Colleges and universities must be mission-centered as they undertake transformation. Unfortunately, an institution’s mission is often mistaken for its mission statement—but the two are quite different. Mission is far more specific than a mission statement, which frequently simply speaks to excellence in teaching, research and service. While those are noble goals, they do not tell us why a particular institution should exist or what its special contribution is to American higher education.
“We are limited by the ungodly combination of honoring tradition and unrealistic ambition—this is higher ed’s affliction.”
Participant in a NACUBO Economic Models Project focus group.
The mission of a college or university identifies its niche. It encompasses the unique qualities and characteristics that excite and engage the individuals and communities the institution serves. Those unique characteristics may be related to the college itself – its academic focus, size or location – or to the people it serves. Perhaps it has a gender-based mission or a religious affiliation.
Because almost all institutions operate in highly competitive environments, it is vital that each one “really look for distinctive, strategic niches and places of comparative advantage” rather than simply trying to imitate what others are doing, says Gary Rhoades, Ph.D., director, Center for the Study of Higher Education at the University of Arizona, in this video.
For that reason, examining an institution’s mission requires a deeper examination of the college or university with a focus on future reality that is not unduly hampered by legacies of the past.
Colleges and universities across the United States are re-examining their missions to determine which aspects are core to their institutions, and what could and should change to meet the changing economy and society of the 21st century. In Florida and some other states, former two-year community colleges are now offering four-year degrees. Often those four-year programs are responses to worker shortages in skilled industries like nursing and applied technologies. Some liberal arts colleges, challenged by concerns about affordability and employability, are finding ways to embed their liberal arts focus into professional programs.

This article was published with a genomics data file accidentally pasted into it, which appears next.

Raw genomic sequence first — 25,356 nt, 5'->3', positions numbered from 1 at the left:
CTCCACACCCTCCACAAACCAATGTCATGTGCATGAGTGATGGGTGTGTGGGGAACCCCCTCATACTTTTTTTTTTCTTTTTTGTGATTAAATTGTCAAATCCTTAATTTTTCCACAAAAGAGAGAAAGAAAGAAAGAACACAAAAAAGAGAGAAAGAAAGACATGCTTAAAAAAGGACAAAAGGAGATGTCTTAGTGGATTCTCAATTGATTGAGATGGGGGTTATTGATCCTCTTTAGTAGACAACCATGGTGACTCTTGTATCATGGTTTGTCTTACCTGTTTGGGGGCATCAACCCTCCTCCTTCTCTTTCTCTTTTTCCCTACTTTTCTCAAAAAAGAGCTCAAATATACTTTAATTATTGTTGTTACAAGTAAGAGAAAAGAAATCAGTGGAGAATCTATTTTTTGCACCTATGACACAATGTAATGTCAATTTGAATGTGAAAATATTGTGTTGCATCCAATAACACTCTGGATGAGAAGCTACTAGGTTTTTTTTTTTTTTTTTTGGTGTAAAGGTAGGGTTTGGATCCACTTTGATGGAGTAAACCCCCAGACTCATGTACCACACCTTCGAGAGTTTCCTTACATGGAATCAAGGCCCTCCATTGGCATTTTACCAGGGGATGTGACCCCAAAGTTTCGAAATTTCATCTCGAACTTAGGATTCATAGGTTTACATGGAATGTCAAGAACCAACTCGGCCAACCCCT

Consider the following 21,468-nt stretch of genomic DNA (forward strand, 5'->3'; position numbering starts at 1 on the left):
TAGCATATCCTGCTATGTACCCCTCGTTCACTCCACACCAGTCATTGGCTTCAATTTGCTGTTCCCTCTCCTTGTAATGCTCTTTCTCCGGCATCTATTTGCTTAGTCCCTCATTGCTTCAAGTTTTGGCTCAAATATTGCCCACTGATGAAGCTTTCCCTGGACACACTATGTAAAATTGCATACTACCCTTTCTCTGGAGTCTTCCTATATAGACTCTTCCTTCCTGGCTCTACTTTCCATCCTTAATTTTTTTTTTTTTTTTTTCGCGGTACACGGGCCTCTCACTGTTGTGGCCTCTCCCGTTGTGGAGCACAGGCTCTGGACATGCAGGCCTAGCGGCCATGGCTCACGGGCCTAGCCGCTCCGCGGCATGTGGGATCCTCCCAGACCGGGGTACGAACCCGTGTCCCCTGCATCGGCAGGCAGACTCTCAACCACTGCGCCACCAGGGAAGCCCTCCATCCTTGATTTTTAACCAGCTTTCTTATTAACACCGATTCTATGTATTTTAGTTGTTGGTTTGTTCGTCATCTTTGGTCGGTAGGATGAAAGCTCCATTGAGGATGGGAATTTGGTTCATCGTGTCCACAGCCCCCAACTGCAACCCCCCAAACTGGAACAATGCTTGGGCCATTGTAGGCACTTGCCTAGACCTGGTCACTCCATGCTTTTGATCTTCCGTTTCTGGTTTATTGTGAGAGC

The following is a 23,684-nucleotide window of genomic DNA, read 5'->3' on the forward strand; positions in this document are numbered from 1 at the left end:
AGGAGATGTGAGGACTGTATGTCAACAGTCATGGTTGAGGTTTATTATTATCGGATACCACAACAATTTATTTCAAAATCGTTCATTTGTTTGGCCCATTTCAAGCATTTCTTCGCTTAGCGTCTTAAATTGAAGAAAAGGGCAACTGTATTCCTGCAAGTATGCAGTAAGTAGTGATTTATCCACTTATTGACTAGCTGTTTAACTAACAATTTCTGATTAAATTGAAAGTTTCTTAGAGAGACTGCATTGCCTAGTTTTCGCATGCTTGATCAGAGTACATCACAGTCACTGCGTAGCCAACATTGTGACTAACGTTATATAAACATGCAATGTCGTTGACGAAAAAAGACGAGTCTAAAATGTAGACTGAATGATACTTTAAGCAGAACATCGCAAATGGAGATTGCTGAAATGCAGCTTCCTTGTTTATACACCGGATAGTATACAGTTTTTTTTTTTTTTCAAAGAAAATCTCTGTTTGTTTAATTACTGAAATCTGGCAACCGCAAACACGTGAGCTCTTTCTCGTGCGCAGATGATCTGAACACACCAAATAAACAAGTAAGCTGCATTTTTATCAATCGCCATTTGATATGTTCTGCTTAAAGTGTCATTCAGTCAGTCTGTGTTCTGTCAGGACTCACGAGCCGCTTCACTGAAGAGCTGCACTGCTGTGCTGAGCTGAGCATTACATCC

Case Study: Cedar Crest College
One example is Cedar Crest College in Allentown, Pennsylvania, which has adopted a “liberal arts with helping hands” mission that melds the skills garnered in its traditional curriculum – problem solving, communications, and critical thinking – into healthcare programs needed in its aging community.
To assist institutions in understanding, analyzing and reframing their missions, a series of questions has been developed for college and university leaders to initiate necessary conversations with constituents about mission innovation. The questions should be posed in both the current tense, to gain understanding of the current mission, as well as in the future tense, to develop goals for the future. These begin with:
What is your college’s purpose, and what should it be five, 10, or 20 years from now?
What individuals and communities do (will) you serve?
What outcomes do (will) you produce – for example, certificates, badges, degrees – and in what fields and disciplines?
Additional Mission Questions
Go to the Second Key Area: Structure